Wednesday, May 2, 2007

Thoughts I Shared with Staff Yesterday

2 Samuel 23:20-21, “There was also Benaiah son of Jehoiada, a valiant warrior from Kabzeel. He did many heroic deeds, which included killing two of Moab’s mightiest warriors. Another time he chased a lion down into a pit. Then, despite the snow and slippery ground, he caught the lion and killed it. Another time, armed only with a club, he killed a great Egyptian warrior who was armed with a spear. Benaiah wrenched the spear from the Egyptian’s hand and killed him with it.

It’s easy to read verses like this in the comfortable confines of your home or office and totally miss the monumental acts of courage displayed by Benaiah. Have you ever heard of someone chasing a lion? Scripture doesn’t tell us what Benaiah was doing or where he was going when he encountered this lion. But Scripture does reveal his gut reaction. And it was gutsy. It ranks as one of the most improbable reactions recorded in Scripture. Normal people run away from lions. Benaiah chased the lion.

I am convinced that God is in the business of strategically placing us in the right place at the right time for the right reasons. But here’s the kicker – the right place often seems like the wrong place, and the right time often seems like the wrong time, and the right reason often seems like the wrong reason – at least to us.

2 Samuel 23:23, “David put Benaiah in charge of his bodyguard.” Benaiah wasn’t just chasing a lion; he was chasing the opportunity to be put into a position in King David’s administration. Here’s the point: God is always using past experiences to prepare us for future opportunities. But those God-given opportunities often come disguised as man-eating lions. And how we react when we encounter those lions will determine our destiny. We can cower in fear and run away from our greatest challenges. Or we can chase our God-ordained destiny by seizing the God-ordained opportunity.

As I look back on my own life, I recognize this simple truth: The greatest opportunities were the scariest lions. Part of me has wanted to play it safe, but I’ve learned that taking no risks is the greatest risk of all. When I was in college the safe option for me was to get a job in computers making very good money, instead I went to Duke. It was one of the most dangerous decisions I had made to that point in my life in following God’s will to go into ministry. In my first appointment out of seminary I challenged my churches to chase after the biggest lion they ever saw in their lives and they did for a while, but then they noticed the high walls in the pit, the snow falling all around them, and the size of the teeth of the lion – so they ran back to safety.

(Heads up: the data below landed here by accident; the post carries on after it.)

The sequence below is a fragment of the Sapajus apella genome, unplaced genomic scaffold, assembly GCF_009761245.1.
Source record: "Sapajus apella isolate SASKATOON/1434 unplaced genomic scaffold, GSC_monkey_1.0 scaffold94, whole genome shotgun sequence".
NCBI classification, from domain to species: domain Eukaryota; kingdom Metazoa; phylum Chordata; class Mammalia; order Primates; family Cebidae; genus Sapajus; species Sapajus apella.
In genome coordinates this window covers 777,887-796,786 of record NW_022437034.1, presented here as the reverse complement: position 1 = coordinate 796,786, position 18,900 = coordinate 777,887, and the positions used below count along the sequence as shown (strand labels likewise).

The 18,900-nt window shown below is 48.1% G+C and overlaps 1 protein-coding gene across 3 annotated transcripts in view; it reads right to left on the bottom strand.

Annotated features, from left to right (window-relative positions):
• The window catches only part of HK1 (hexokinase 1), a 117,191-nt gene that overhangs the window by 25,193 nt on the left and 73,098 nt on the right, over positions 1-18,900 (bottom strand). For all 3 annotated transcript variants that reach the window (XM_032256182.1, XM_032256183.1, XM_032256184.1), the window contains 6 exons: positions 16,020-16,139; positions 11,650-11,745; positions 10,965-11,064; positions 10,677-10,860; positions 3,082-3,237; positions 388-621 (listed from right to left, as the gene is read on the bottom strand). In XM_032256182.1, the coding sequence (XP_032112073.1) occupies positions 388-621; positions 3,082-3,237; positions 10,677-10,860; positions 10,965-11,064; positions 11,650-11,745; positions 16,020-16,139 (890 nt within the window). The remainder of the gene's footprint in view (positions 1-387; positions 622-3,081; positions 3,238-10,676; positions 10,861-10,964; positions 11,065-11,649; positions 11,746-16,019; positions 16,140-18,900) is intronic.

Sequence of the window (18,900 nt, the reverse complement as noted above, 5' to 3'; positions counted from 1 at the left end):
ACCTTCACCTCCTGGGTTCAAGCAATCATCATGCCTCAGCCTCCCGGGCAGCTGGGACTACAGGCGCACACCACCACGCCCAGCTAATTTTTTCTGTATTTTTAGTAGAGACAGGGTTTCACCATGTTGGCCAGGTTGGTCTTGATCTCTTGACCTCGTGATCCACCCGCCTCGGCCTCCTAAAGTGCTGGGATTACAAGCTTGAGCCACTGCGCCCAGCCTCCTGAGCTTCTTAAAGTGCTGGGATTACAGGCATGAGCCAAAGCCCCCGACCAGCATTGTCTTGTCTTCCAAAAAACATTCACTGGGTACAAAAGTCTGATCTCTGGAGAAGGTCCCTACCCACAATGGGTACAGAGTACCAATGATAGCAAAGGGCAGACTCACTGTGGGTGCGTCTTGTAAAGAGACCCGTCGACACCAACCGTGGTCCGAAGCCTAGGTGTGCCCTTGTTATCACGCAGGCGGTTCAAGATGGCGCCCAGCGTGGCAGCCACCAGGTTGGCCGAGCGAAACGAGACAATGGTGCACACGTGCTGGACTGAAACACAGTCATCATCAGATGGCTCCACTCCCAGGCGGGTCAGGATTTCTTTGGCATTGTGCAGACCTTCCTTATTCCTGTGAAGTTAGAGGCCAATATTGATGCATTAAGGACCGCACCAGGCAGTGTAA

I think my biggest fear as a follower of Jesus is to seek safety. There is a hymn that says something like “safe and secure from all alarms.” I don’t want that. Yes, I want to be in the arms of Jesus, but desperately holding on because I can’t do it myself. I want my drive to be out where God does His best work to be stronger in me than my desire to please people and seek safety. It’s not my job to make people happy; it’s my job to be obedient and to get the people of Charter Oak Church on to God’s agenda for their lives – that will mean chasing after lions.

There is a pattern repeated throughout Scripture: Sometimes God won’t intervene until something is humanly impossible. God loves impossible odds. Let me tell you something – God wants and deserves full credit. Too often our prayers revolve around asking God to reduce the odds in our lives. We want everything in our favor. But maybe God wants to stack the odds against us so we can experience a miracle of divine proportions.

I don’t want us as a staff to go into the summer months and press cruise control. I don’t want my handicap on the golf course to get better. I don’t want to improve my tan. I want to be a part of something this summer that is humanly impossible. I want each of you to have the odds stacked against you so that you can experience a miracle of divine proportion. I want you to live and pray prayers that are outside of our comprehension.

2 Kings 6:4-7, Can you have the mindset that would believe an ax would float? Are you ready to pray this kind of prayer?

If you work like it depends on you and pray like it depends on God, there is no telling what God will do here, as the odds are stacked against us, as we are driven to our knees in desperation, and we get out into the open water where God does his best work. I want this to be a monumental summer at Charter Oak Church!